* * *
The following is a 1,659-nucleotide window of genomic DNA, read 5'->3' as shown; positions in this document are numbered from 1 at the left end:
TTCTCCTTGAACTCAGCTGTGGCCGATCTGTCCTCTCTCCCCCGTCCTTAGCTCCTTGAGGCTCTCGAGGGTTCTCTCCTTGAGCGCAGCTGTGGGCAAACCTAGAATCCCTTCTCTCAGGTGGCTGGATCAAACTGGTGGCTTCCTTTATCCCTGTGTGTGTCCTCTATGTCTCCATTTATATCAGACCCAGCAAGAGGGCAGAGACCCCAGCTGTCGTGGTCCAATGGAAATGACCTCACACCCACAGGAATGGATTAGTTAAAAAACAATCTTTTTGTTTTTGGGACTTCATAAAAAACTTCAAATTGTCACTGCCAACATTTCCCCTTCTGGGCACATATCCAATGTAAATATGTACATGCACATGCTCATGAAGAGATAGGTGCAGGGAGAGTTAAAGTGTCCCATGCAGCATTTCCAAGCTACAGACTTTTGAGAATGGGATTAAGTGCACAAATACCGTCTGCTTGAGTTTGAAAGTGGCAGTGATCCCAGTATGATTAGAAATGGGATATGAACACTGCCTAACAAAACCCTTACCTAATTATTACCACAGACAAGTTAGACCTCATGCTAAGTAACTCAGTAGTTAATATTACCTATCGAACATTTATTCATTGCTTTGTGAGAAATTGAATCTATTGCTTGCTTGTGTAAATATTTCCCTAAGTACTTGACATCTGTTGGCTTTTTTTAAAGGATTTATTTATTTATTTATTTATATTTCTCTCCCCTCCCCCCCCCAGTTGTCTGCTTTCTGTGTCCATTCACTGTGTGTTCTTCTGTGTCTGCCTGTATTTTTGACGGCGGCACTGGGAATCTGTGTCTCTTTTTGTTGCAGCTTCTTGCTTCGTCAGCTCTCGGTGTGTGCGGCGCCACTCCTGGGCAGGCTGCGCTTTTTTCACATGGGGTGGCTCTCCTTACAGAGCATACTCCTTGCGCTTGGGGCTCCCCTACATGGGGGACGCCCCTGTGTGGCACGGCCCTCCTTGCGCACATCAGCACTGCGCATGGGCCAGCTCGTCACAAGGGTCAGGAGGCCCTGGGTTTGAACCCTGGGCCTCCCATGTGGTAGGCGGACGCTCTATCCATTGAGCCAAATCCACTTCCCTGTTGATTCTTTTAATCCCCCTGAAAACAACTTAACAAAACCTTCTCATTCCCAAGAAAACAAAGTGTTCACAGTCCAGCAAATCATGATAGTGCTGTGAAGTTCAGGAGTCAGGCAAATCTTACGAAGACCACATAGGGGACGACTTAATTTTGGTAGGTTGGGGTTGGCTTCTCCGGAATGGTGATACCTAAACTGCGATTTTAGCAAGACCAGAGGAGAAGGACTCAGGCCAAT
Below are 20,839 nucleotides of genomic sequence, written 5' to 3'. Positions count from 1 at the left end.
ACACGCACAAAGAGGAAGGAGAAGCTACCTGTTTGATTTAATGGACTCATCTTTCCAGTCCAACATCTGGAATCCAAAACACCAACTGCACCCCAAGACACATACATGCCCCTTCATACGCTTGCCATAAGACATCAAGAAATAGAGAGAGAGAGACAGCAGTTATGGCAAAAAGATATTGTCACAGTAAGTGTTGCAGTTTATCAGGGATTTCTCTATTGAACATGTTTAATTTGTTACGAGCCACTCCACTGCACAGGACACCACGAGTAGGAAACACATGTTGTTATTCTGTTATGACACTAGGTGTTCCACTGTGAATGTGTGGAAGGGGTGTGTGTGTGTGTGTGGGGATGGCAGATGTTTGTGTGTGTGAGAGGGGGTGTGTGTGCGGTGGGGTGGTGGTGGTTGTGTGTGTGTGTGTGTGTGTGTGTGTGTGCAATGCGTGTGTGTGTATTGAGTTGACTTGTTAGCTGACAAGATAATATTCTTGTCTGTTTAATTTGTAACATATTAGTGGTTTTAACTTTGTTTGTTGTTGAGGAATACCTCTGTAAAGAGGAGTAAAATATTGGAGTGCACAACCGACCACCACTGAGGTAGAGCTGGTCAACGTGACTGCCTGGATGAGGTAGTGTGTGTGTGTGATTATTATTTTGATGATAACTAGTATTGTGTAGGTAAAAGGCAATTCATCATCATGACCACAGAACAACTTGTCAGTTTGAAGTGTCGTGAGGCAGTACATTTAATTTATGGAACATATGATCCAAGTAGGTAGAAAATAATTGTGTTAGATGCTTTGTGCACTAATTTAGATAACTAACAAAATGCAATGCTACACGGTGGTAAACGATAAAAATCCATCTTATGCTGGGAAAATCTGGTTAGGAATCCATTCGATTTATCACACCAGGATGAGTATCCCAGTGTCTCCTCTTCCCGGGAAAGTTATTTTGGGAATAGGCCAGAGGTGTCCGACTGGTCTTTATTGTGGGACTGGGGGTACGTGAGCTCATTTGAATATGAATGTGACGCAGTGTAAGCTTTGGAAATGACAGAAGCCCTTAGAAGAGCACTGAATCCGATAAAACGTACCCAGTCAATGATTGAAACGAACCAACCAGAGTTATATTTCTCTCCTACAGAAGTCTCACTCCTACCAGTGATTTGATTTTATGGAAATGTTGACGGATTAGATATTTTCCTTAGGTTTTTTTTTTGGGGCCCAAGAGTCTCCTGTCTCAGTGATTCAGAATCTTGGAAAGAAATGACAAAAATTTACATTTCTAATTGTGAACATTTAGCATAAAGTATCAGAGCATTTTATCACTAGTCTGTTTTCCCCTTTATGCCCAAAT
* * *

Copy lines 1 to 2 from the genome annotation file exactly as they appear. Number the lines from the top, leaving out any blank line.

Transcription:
The following is a 1,659-nucleotide window of genomic DNA, read 5'->3' as shown; positions in this document are numbered from 1 at the left end:
TTCTCCTTGAACTCAGCTGTGGCCGATCTGTCCTCTCTCCCCCGTCCTTAGCTCCTTGAGGCTCTCGAGGGTTCTCTCCTTGAGCGCAGCTGTGGGCAAACCTAGAATCCCTTCTCTCAGGTGGCTGGATCAAACTGGTGGCTTCCTTTATCCCTGTGTGTGTCCTCTATGTCTCCATTTATATCAGACCCAGCAAGAGGGCAGAGACCCCAGCTGTCGTGGTCCAATGGAAATGACCTCACACCCACAGGAATGGATTAGTTAAAAAACAATCTTTTTGTTTTTGGGACTTCATAAAAAACTTCAAATTGTCACTGCCAACATTTCCCCTTCTGGGCACATATCCAATGTAAATATGTACATGCACATGCTCATGAAGAGATAGGTGCAGGGAGAGTTAAAGTGTCCCATGCAGCATTTCCAAGCTACAGACTTTTGAGAATGGGATTAAGTGCACAAATACCGTCTGCTTGAGTTTGAAAGTGGCAGTGATCCCAGTATGATTAGAAATGGGATATGAACACTGCCTAACAAAACCCTTACCTAATTATTACCACAGACAAGTTAGACCTCATGCTAAGTAACTCAGTAGTTAATATTACCTATCGAACATTTATTCATTGCTTTGTGAGAAATTGAATCTATTGCTTGCTTGTGTAAATATTTCCCTAAGTACTTGACATCTGTTGGCTTTTTTTAAAGGATTTATTTATTTATTTATTTATATTTCTCTCCCCTCCCCCCCCCAGTTGTCTGCTTTCTGTGTCCATTCACTGTGTGTTCTTCTGTGTCTGCCTGTATTTTTGACGGCGGCACTGGGAATCTGTGTCTCTTTTTGTTGCAGCTTCTTGCTTCGTCAGCTCTCGGTGTGTGCGGCGCCACTCCTGGGCAGGCTGCGCTTTTTTCACATGGGGTGGCTCTCCTTACAGAGCATACTCCTTGCGCTTGGGGCTCCCCTACATGGGGGACGCCCCTGTGTGGCACGGCCCTCCTTGCGCACATCAGCACTGCGCATGGGCCAGCTCGTCACAAGGGTCAGGAGGCCCTGGGTTTGAACCCTGGGCCTCCCATGTGGTAGGCGGACGCTCTATCCATTGAGCCAAATCCACTTCCCTGTTGATTCTTTTAATCCCCCTGAAAACAACTTAACAAAACCTTCTCATTCCCAAGAAAACAAAGTGTTCACAGTCCAGCAAATCATGATAGTGCTGTGAAGTTCAGGAGTCAGGCAAATCTTACGAAGACCACATAGGGGACGACTTAATTTTGGTAGGTTGGGGTTGGCTTCTCCGGAATGGTGATACCTAAACTGCGATTTTAGCAAGACCAGAGGAGAAGGACTCAGGCCAAT